• Vol. 09
  • Chapter 10
Image by


I promise you this is not some poorly executed knock-knock joke, but when I saw a train carriage arrive carrying just a lawn mower and a camouflage military bag, I freaked out. I freaked out more when the rest of the train, all fourteen carriages, were empty.


Not a single person, with the closest example of which being the PA of someone off the telly. Trekking up and down the train, my destination became the least of my worries and I was lured in by this rapture-like vanishing act as I progressed further up the train. The seats were still filthy and caked in dust, the bins were full of refuse and the doors were fully operational, opening with that same civil hiss they always had. After each door, I turn around to see if this is all still so vivid, as if I wasn’t in on some social experiment.


This wasn’t the case. Where good folk, bad folk, old folk, young folk, and all the rest would sit and stand, luggage lay slumped and discarded by it’s owners; props in a static set with the actors on strike. And with a flickering of the lights, the train sealed it’s doors and began to move. Knocked to my feet, the last thing I saw before blacking out was a station full of people standing still. Featuring blurred by speed and nausea, at least a hundred pairs of eyes watched me fall unconscious.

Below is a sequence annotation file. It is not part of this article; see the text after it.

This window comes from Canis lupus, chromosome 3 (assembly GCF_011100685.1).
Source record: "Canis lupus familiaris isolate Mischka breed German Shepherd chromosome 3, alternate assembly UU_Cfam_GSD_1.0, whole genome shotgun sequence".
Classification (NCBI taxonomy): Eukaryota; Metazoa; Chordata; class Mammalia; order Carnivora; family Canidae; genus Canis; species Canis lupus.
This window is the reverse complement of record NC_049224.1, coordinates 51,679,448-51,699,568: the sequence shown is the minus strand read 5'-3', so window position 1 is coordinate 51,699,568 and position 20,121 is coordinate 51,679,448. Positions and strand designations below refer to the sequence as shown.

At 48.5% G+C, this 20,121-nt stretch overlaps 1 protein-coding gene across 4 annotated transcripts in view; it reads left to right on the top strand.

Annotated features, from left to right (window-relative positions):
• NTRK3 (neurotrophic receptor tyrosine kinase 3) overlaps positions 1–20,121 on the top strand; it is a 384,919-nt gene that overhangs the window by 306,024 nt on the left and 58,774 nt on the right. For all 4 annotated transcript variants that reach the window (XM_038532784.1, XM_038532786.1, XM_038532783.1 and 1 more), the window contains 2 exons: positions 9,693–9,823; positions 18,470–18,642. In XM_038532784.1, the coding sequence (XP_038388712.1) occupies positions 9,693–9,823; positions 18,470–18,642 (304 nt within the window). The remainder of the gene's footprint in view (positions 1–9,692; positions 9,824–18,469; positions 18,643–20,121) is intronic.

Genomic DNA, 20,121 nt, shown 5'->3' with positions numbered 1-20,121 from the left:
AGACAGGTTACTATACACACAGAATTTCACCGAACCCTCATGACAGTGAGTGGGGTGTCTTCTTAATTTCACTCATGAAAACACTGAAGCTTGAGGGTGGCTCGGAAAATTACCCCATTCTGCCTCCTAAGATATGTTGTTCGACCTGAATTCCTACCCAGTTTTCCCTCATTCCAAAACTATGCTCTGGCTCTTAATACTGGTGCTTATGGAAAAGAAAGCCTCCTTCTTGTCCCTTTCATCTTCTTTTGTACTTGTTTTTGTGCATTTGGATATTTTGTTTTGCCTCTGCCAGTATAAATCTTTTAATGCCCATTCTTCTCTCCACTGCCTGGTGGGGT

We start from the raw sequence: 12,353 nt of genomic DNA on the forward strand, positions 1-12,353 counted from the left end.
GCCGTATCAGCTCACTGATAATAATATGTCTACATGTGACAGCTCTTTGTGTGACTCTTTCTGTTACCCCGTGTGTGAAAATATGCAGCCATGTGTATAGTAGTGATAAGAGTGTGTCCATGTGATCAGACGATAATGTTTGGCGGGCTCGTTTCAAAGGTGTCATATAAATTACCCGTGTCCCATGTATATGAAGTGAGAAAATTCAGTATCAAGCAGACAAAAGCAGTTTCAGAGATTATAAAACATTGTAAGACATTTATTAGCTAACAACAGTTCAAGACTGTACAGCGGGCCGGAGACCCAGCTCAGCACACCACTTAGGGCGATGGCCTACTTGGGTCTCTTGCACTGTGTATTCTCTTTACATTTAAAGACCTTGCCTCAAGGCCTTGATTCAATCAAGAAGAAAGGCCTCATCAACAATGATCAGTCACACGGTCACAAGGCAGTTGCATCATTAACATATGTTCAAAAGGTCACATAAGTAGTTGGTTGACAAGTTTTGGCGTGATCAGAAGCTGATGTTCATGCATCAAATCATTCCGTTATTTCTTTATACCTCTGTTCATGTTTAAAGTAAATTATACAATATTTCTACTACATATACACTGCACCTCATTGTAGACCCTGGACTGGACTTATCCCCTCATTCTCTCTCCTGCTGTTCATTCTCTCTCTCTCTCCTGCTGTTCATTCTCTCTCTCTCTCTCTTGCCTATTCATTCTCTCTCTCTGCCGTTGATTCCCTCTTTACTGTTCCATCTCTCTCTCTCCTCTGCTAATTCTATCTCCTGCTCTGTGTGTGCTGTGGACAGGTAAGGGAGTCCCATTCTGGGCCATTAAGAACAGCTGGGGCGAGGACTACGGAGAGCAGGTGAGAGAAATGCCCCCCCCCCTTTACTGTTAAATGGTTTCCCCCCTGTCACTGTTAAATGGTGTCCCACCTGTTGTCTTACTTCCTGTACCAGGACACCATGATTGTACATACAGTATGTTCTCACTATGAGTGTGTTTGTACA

The last thing I felt as I fell unconscious was the full force of a bag of golf clubs spilling all over my back. Pressed between the 9 irons and the rubber-reeking floor, I was carried off into the black maw of the tunnel.